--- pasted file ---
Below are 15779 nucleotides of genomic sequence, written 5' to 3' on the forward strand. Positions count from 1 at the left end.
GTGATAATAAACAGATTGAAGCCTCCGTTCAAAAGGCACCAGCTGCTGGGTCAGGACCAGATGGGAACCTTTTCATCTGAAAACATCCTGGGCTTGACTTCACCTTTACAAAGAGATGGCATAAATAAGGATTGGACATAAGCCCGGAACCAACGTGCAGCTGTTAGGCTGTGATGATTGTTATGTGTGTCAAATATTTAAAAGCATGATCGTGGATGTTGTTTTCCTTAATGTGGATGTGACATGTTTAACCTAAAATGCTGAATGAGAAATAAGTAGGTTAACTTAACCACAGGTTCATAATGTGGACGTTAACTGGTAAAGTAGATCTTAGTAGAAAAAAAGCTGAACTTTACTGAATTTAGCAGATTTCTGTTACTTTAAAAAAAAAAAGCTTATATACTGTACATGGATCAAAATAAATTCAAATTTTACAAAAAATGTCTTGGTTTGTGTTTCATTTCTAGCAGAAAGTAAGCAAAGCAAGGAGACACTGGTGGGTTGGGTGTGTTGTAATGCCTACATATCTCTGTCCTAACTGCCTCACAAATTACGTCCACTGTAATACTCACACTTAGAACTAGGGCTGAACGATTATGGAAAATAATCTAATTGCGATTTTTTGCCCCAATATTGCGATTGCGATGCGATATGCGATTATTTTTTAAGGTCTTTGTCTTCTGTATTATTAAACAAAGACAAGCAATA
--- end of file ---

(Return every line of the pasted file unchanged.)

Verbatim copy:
Below are 15779 nucleotides of genomic sequence, written 5' to 3' on the forward strand. Positions count from 1 at the left end.
GTGATAATAAACAGATTGAAGCCTCCGTTCAAAAGGCACCAGCTGCTGGGTCAGGACCAGATGGGAACCTTTTCATCTGAAAACATCCTGGGCTTGACTTCACCTTTACAAAGAGATGGCATAAATAAGGATTGGACATAAGCCCGGAACCAACGTGCAGCTGTTAGGCTGTGATGATTGTTATGTGTGTCAAATATTTAAAAGCATGATCGTGGATGTTGTTTTCCTTAATGTGGATGTGACATGTTTAACCTAAAATGCTGAATGAGAAATAAGTAGGTTAACTTAACCACAGGTTCATAATGTGGACGTTAACTGGTAAAGTAGATCTTAGTAGAAAAAAAGCTGAACTTTACTGAATTTAGCAGATTTCTGTTACTTTAAAAAAAAAAAGCTTATATACTGTACATGGATCAAAATAAATTCAAATTTTACAAAAAATGTCTTGGTTTGTGTTTCATTTCTAGCAGAAAGTAAGCAAAGCAAGGAGACACTGGTGGGTTGGGTGTGTTGTAATGCCTACATATCTCTGTCCTAACTGCCTCACAAATTACGTCCACTGTAATACTCACACTTAGAACTAGGGCTGAACGATTATGGAAAATAATCTAATTGCGATTTTTTGCCCCAATATTGCGATTGCGATGCGATATGCGATTATTTTTTAAGGTCTTTGTCTTCTGTATTATTAAACAAAGACAAGCAATA